What Karate Means to me
By Eamon Petersen
In one of my first few classes I went to I noticed that basically no one had their full ghi’s on. I was obviously still pretty fresh at the dojo and the ghi was a really cool, awesome new thing that I got to wear. I thought that everyone was crazy for not wearing theirs to every single class, because it was part of the karate uniform. And when I was wearing the ghi it felt like I was officially doing karate. It felt like it was symbolic that I was a part of the Dojo, because at that point I didn’t know anyone in my classes. So I made the decision that I would wear my ghi to every class until I was a black belt. So after three and a half years of karate, I can say that I have gone to every class in a full ghi. It feels like a way of showing my commitment, and also my love of karate and the Dojo I am lucky to go to.
I have made many friends at the Dojo and there is no one that I really dislike beyond minor grievances. This is important to me because at the Dojo we all share an enjoyment of martial arts, and people are just generally nice to each other, making it very easy to work with people you don’t know very well.
The Dojo also has some amazing teachers. My first promotion I almost didn’t go on the mat because I was so scared. Sensei Zach helped calm me down and I was able to go on the mat and do my blocking system. It was simple, sure, but doing it in front of all those people was an amazing, if nerve-wracking, experience that would have missed out on If sensei hadn’t taken time to help me. I’ve learned a ton from the Dojo, and I feel like it’s helped me grow much more than I initially thought it would. I’ve learned how to be a kinder person, show respect, and most importantly in my opinion, accept that there is always someone who is better than you. It’s amazing to see what our instructors can do, and I really appreciate every little thing my teachers have done for me.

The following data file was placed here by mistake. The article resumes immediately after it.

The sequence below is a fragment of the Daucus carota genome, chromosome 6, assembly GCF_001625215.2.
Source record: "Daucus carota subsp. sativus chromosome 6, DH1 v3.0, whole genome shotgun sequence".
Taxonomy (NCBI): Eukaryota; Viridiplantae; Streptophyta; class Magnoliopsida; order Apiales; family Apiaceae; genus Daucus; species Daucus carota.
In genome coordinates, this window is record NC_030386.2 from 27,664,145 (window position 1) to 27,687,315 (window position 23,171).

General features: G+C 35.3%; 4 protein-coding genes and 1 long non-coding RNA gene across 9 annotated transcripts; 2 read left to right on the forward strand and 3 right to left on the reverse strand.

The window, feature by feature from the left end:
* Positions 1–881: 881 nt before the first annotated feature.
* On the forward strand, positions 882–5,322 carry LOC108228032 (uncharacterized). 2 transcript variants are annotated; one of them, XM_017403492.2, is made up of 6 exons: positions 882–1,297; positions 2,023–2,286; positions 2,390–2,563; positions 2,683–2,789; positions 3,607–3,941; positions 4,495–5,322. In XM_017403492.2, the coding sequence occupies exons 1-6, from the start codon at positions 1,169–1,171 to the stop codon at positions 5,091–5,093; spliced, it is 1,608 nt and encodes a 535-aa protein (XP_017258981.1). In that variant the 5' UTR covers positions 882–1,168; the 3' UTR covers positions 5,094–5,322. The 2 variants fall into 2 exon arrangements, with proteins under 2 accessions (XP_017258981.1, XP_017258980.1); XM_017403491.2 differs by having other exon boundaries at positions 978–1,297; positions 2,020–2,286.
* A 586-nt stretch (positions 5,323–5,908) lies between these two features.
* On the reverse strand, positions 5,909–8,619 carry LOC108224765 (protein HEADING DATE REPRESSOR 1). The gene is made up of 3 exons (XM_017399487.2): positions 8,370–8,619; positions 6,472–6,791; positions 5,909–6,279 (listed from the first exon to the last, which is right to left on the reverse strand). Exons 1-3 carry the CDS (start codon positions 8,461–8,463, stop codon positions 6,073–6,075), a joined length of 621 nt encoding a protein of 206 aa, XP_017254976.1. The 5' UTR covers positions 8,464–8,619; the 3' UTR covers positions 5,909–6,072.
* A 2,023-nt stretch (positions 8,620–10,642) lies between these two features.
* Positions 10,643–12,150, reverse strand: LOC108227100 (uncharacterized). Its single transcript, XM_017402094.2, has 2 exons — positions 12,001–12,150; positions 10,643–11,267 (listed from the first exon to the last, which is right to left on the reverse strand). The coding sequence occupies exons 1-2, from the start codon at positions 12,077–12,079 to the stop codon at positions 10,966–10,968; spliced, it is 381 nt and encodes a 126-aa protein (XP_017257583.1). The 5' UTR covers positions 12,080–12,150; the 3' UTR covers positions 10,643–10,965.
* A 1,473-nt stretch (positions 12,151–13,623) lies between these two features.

I also really appreciate the community, and the people are all great. I’ve met friends that I never even would have seen if I didn’t go to karate. Every bootcamper who is going for their junior black belts are my good friends. It’s interesting to see different people’s approaches to karate. In my opinion watching friends do their techniques or forms is just as interesting as doing it yourself. Even the people I don’t talk to much or even go to classes with are interesting and I know that I can learn something from all of them.
A good example of this is when I was chosen to do joshu. Almost everyone could go up and demonstrate combination eight. But when I went up I choked. I couldn’t remember the steps. I felt silly, I was a mess. Still kinda am, but I'm learning. Sensei Erin is a great person to learn from and I really am glad that I eventually chose to do it. Doing joshu has also given me a peek into what being a karate teacher is like. I can really value my teachers even more after seeing what they do so many times a day so many times a week.
All in all karate has really shaped my adolescent life, and I wouldn’t trade my time at the dojo for anything. I’ve grown to appreciate the people, teachers, students, everyone. I’m so happy that I have this opportunity and wish that everyone could go here. I’ve learned great things I’ll use my entire life, it has taught me discipline, responsibility and so much more. I love the dojo and It will stay with me for a long time. And I hope being a black belt will be even more exciting and I will learn even more.